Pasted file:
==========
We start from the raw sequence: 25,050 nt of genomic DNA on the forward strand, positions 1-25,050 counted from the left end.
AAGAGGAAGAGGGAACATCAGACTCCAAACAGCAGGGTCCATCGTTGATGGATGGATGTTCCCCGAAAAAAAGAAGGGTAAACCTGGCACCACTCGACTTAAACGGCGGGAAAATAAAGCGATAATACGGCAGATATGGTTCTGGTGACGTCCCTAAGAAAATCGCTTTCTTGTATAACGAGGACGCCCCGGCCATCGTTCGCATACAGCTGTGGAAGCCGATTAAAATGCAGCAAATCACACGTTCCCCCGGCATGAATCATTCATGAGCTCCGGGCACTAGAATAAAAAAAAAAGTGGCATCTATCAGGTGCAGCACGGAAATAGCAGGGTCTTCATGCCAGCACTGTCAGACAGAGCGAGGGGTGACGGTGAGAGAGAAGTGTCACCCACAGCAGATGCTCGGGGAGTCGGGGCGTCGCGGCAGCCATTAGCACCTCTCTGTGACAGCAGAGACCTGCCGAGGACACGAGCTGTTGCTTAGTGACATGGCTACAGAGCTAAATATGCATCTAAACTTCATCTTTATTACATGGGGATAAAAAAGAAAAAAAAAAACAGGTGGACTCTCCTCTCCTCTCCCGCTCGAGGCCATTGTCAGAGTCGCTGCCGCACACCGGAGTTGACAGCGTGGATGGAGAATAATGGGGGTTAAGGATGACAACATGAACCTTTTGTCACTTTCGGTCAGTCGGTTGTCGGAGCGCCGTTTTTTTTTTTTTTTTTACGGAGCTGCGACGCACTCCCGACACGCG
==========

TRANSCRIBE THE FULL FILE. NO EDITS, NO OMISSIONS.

We start from the raw sequence: 25,050 nt of genomic DNA on the forward strand, positions 1-25,050 counted from the left end.
AAGAGGAAGAGGGAACATCAGACTCCAAACAGCAGGGTCCATCGTTGATGGATGGATGTTCCCCGAAAAAAAGAAGGGTAAACCTGGCACCACTCGACTTAAACGGCGGGAAAATAAAGCGATAATACGGCAGATATGGTTCTGGTGACGTCCCTAAGAAAATCGCTTTCTTGTATAACGAGGACGCCCCGGCCATCGTTCGCATACAGCTGTGGAAGCCGATTAAAATGCAGCAAATCACACGTTCCCCCGGCATGAATCATTCATGAGCTCCGGGCACTAGAATAAAAAAAAAAGTGGCATCTATCAGGTGCAGCACGGAAATAGCAGGGTCTTCATGCCAGCACTGTCAGACAGAGCGAGGGGTGACGGTGAGAGAGAAGTGTCACCCACAGCAGATGCTCGGGGAGTCGGGGCGTCGCGGCAGCCATTAGCACCTCTCTGTGACAGCAGAGACCTGCCGAGGACACGAGCTGTTGCTTAGTGACATGGCTACAGAGCTAAATATGCATCTAAACTTCATCTTTATTACATGGGGATAAAAAAGAAAAAAAAAAACAGGTGGACTCTCCTCTCCTCTCCCGCTCGAGGCCATTGTCAGAGTCGCTGCCGCACACCGGAGTTGACAGCGTGGATGGAGAATAATGGGGGTTAAGGATGACAACATGAACCTTTTGTCACTTTCGGTCAGTCGGTTGTCGGAGCGCCGTTTTTTTTTTTTTTTTTACGGAGCTGCGACGCACTCCCGACACGCG